You would normally create two classes :
[php]
class Employee extends CI_Model {

public function get_by_id($id)
{
//some repository operation
}

}

class Employee_Leave extends CI_Model {

public function get_by_employee_id($id)
{
//some repository operation
}

}
[/php]

which is fine, and in your controller if you need to get an employee by id you would do something like :
[php]
$this->employee->get_by_id(/* id of your employee*/);
[/php]

same for your employee leave
[php]
$this->employee_leave->get_by_employee_id(/* id of your employee*/);
[/php]

The implementation of get_by_id and get_by_employee_id would be a SELECT query to the underlying data source. Using Active Record class, it would be  :
[php]
$query = $this->db->get_where(’employee’, array(‘id’ => $id), $limit, $offset);
[/php]
and
[php]
$query = $this->db->get_where(’employee_leave’, array(’employee_id’ => $employee_id), $limit, $offset);
[/php]
A more elegant way to work out the same operation would be by overriding the base CI_Model and adding generic functions.
[php]

class MY_Model extends CI_Model {

// will hold the table name of the current instance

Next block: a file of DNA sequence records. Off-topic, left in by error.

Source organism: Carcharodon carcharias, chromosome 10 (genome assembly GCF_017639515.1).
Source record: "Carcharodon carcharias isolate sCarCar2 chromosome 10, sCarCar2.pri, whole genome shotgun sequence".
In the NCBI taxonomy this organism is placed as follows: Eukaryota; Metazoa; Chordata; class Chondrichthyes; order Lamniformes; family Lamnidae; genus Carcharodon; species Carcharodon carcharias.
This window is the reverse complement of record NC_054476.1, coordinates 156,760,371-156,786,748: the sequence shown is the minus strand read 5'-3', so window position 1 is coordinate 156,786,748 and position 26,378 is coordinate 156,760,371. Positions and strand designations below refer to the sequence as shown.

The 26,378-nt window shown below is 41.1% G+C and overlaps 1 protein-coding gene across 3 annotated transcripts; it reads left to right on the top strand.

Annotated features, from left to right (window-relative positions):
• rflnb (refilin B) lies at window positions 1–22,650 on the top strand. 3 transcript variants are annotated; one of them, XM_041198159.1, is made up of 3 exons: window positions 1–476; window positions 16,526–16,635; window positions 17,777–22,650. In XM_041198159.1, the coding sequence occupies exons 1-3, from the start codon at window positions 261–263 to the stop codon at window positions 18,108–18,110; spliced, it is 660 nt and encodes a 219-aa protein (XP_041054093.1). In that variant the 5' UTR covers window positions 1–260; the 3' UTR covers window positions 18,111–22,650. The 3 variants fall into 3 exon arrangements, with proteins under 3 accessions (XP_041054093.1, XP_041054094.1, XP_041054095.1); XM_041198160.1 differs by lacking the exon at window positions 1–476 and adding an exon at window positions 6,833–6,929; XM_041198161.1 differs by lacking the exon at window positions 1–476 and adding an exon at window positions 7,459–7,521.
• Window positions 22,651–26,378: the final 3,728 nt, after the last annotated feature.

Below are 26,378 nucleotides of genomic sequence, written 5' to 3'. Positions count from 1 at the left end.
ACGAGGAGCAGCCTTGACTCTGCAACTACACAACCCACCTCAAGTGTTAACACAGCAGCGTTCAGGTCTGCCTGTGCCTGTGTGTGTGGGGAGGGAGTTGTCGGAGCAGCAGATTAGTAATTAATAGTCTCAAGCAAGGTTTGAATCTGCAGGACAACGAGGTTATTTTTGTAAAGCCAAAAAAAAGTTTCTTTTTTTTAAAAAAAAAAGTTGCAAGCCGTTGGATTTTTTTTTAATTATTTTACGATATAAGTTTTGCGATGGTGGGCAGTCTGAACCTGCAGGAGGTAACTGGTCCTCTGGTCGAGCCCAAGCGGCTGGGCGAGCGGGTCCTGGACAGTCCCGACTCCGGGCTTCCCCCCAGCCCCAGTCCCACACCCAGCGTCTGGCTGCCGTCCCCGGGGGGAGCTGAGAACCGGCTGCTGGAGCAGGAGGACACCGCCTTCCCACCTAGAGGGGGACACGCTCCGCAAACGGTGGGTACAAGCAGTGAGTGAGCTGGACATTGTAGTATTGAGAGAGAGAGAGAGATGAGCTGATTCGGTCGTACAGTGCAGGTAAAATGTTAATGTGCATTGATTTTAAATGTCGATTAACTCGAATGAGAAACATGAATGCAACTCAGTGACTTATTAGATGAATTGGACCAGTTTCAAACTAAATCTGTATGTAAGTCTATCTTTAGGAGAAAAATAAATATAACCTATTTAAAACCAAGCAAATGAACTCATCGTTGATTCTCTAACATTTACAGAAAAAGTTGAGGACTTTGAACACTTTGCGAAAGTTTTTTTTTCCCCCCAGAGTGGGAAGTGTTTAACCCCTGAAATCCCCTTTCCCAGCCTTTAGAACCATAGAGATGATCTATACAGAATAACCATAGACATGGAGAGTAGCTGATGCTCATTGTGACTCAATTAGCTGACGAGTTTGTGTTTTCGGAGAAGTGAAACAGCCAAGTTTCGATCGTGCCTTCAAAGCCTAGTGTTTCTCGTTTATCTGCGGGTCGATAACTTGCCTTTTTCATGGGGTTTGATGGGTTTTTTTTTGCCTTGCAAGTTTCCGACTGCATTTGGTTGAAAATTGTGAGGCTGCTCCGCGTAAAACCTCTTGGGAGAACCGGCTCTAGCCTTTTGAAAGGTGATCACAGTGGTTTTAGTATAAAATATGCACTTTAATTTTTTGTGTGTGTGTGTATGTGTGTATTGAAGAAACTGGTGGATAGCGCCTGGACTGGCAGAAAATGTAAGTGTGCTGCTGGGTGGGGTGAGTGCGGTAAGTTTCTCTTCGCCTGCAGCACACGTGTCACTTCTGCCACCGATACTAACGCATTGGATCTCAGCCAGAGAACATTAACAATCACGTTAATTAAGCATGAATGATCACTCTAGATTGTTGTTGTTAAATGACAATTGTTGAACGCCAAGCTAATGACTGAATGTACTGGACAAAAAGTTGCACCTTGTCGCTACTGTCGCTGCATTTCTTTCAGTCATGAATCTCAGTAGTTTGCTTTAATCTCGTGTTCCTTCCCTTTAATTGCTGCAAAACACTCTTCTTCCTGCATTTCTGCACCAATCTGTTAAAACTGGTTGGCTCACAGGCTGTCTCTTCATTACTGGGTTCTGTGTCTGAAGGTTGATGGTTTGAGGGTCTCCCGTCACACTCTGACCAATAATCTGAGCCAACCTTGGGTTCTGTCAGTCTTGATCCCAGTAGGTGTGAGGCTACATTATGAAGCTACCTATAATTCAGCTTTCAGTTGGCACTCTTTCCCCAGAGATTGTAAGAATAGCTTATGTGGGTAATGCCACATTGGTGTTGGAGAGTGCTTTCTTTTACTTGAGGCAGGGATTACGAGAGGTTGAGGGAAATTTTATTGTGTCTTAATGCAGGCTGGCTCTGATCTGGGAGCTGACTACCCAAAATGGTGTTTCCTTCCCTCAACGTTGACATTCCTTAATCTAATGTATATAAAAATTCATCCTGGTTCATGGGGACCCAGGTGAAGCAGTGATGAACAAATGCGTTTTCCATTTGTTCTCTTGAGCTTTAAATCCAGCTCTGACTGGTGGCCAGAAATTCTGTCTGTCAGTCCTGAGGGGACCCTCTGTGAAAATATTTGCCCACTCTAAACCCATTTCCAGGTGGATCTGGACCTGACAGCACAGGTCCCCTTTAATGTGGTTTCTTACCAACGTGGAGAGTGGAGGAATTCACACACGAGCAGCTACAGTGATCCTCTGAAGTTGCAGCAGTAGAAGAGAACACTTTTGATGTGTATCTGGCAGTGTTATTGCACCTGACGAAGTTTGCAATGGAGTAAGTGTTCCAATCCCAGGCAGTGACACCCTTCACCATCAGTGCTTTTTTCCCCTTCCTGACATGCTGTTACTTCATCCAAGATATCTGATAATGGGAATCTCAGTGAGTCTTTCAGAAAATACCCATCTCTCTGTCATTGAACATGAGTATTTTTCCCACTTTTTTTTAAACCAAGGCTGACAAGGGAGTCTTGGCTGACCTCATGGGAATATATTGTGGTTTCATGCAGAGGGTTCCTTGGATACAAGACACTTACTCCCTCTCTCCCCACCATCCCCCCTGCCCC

var $tablename = “”;

// this constructor will help us initialize our child classes
public function __construct($tablename)
{
$this->tablename = $tablename;
parent::__construct();
}

public function get_all($limit = -1, $offset = 0, $orderby = ”) {}

public function get_total_count() {}

public function get_total_count_where($where) {}

public function get_where($where = array(), $limit = 10, $offset = 0, $orderby = ”) {}

}
[/php]

By building building this custom Model with an overloaded constructor that will take the table name as parameter, you will be simplifying the child classes build on top.

You need to modify your current Model (employee and employee_leave) to make use of your new base Model.

[php]
class Employee extends MY_Model {

public function __construct()
{
parent::__construct(’employee’);
}

}

class Employee_Leave extends MY_Model {

public function __construct()
{
parent::__construct(’employee_leave’);
}

}
[/php]

 

In you controller the code will now be :

[php]
$this->employee->get_where(/* where condition with id of your employee*/);
[/php]

same for your employee leave
[php]
$this->employee_leave->get_where(/* where condition with id of your employee*/);
[/php]

 

A very basic example that can be extended to build some solid and complex logic around your Model so that you don’t repeat the same code for performing repository operation.